Novelist John le Carré once said “ a desk is a dangerous place from which to view the world.” This quote could easily have been the subtitle for my company ‘Out Of Office’ – a network-based consultancy for foresight + design + strategy. We help companies and organizations to be better prepared for the future. We believe it is important that people and companies can imagine alternative solutions. Especially now. In order to see new opportunities, one should have the capacity to be open for other possibilities and to do things different. We do this by embracing the necessity of serendipity.
Serendipity could – and should – be an ingredient to reimagine better futures for next generations to come.Kirsten van Dam, Out Of Office
When starting my company over 10 years ago, being Out Of Office was a work philosophy more than anything else. Being Out Of Office helped us to be in the know, connect with creatives and original thinkers, and run into serendipity that made us wonder and see the world in different colours. Being Out Of Office helped us to move out of our own (digital) bubbles and connect; collaborate, empathize, innovate and become more resilient. Being Out Of Office helped us to include a future perspective in solutions for the next generations.
Fast forward to 2021, where we suddenly find ourselves in a global pandemic – constrained to lock down(s), being indoors and no longer being able to go to our work. Instead of being in the office, we collectively moved into a new office, namely a virtual space called zoom (or any other virtual meeting space for that matter). And research from 2020 showed that although remote knowledge workers maintained productivity, innovation and creativity declined. People feeling “more distant from company culture, less close-knit to teams and less collaborative.”
With this global pandemic, we got even more dependent on tech, with fewer human interactions. Life moved to the online space where we are looking to screens and spontaneous interactions are reduced to raising hands and being unmuted if you want to speak. An article in the Harvard Business Review stressed the importance of impromptu, informal office small talk when it comes to employee motivation and creativity. It turns out that a lot of innovation, depends on this kind of spontaneous small talk. However, we lack this spontaneous small talk and we do not talk to people anymore whodo not belong to our filter bubble. Strategy & foresight advisor at UNDP Aarathu Krishnan recently said:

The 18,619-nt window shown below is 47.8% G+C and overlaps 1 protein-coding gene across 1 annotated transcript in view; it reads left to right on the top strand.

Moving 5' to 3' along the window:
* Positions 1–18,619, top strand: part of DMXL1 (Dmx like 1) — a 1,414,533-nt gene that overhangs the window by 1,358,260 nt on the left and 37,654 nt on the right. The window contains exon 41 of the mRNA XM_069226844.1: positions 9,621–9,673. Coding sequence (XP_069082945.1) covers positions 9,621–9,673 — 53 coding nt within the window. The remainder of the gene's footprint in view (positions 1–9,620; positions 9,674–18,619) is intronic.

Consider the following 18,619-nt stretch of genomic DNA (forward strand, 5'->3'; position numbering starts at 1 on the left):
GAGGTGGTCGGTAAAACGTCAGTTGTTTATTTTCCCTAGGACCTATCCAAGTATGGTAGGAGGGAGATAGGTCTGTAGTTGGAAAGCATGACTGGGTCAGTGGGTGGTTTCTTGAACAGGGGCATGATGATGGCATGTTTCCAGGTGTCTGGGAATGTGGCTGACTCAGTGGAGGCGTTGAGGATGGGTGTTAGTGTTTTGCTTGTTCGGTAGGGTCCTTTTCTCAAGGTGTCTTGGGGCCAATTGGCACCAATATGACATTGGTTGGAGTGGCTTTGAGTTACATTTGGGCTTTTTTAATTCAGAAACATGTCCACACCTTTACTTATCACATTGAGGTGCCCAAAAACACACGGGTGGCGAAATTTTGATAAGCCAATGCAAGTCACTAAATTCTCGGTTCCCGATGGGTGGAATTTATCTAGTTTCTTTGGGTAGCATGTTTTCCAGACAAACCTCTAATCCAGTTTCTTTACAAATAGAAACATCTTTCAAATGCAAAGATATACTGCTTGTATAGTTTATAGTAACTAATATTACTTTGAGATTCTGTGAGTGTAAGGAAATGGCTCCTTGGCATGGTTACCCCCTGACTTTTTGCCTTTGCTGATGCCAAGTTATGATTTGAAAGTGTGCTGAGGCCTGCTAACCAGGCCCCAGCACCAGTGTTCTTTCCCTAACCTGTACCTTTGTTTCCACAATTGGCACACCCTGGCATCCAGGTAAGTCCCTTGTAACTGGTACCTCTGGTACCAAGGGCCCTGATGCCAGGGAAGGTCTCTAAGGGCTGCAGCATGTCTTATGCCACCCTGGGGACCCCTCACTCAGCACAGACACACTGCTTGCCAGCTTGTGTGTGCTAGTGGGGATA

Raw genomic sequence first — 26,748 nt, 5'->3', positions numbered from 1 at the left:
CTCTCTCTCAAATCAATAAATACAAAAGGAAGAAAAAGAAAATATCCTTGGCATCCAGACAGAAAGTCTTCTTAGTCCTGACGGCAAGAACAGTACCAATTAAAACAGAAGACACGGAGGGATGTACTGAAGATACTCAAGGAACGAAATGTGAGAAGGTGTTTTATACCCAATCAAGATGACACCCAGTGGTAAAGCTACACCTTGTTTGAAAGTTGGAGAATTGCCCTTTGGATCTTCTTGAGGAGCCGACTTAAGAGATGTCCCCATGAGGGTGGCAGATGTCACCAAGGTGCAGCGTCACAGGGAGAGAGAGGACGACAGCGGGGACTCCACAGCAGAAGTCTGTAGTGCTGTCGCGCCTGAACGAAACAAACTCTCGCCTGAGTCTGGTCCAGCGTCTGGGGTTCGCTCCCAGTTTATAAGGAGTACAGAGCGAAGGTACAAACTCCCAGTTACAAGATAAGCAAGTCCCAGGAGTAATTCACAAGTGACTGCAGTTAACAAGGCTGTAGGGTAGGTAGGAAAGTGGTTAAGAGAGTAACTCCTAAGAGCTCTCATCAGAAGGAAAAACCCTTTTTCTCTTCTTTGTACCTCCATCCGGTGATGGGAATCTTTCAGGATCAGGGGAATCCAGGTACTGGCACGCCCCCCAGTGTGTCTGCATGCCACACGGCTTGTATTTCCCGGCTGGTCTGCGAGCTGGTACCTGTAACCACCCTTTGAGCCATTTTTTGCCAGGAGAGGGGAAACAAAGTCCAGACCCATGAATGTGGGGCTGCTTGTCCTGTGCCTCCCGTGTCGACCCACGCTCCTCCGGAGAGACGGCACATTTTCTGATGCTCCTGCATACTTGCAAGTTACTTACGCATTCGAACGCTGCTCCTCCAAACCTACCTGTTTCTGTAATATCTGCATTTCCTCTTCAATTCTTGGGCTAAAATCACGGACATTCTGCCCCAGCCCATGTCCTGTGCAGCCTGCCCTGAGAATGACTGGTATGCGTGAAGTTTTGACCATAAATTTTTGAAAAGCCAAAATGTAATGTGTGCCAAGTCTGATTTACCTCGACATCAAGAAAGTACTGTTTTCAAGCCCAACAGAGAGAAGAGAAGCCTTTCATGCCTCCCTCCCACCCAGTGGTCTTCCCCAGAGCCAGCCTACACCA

“People live in their ideological communities and believe what’s convenient to believe. Instead, we need to embrace the discomfort of contrasting ideas.”Aarathu Krishnan, Strategy & foresight advisor at UNDP
And we agree. In complex hectic times like these, we believe that serendipity can lead to new ideas for tomorrow, on new ideas of what the world could look like after the crisis.
So how do we do this? Many examples in the world popped up to accelerate serendipity between people, but also within organizations and companies. For example, in Holland, we spotted a social experiment called the ‘mèn-wèl-bèlle’ callcenter, initiated by a theater. It is a social gift in a time of social isolation, to be able to have a social conversation with a stranger, without fear of being too close. To have a chat with someone you’ve never talked to, like you did in the pub before. People can call this call centre and get randomly connected to a stranger. Or at Folkehuset Absalon, a Copenhagen community house, they ‘forgot’ to hang up toilet signs, to trigger conversations between strangers when finding directions.
So, think of these social mistakes, cheeky algorithms with an ‘whoops’ factor or even serendipity machines or services to match employees for quick and (non)spontaneous online chats that could help us to embrace serendipity. We believe serendipity triggers curiosity and now might be a good time to think how you can build serendipity into your (professional) life, your meetings, your new projects, your organization.
Serendipity renews human connection and brings people together, not further apart. Serendipity leads to discoveries of something that we weren’t looking for, solving a different problem than expected, discovery of a whole new space. Serendipity leads to spontaneous talks and understanding other points of views. Serendipity leads to unfocused work that leads to great ideas. Serendipity helps us to move out of our narrow corners and connect, collaborate, empathize, innovate and be more resilient.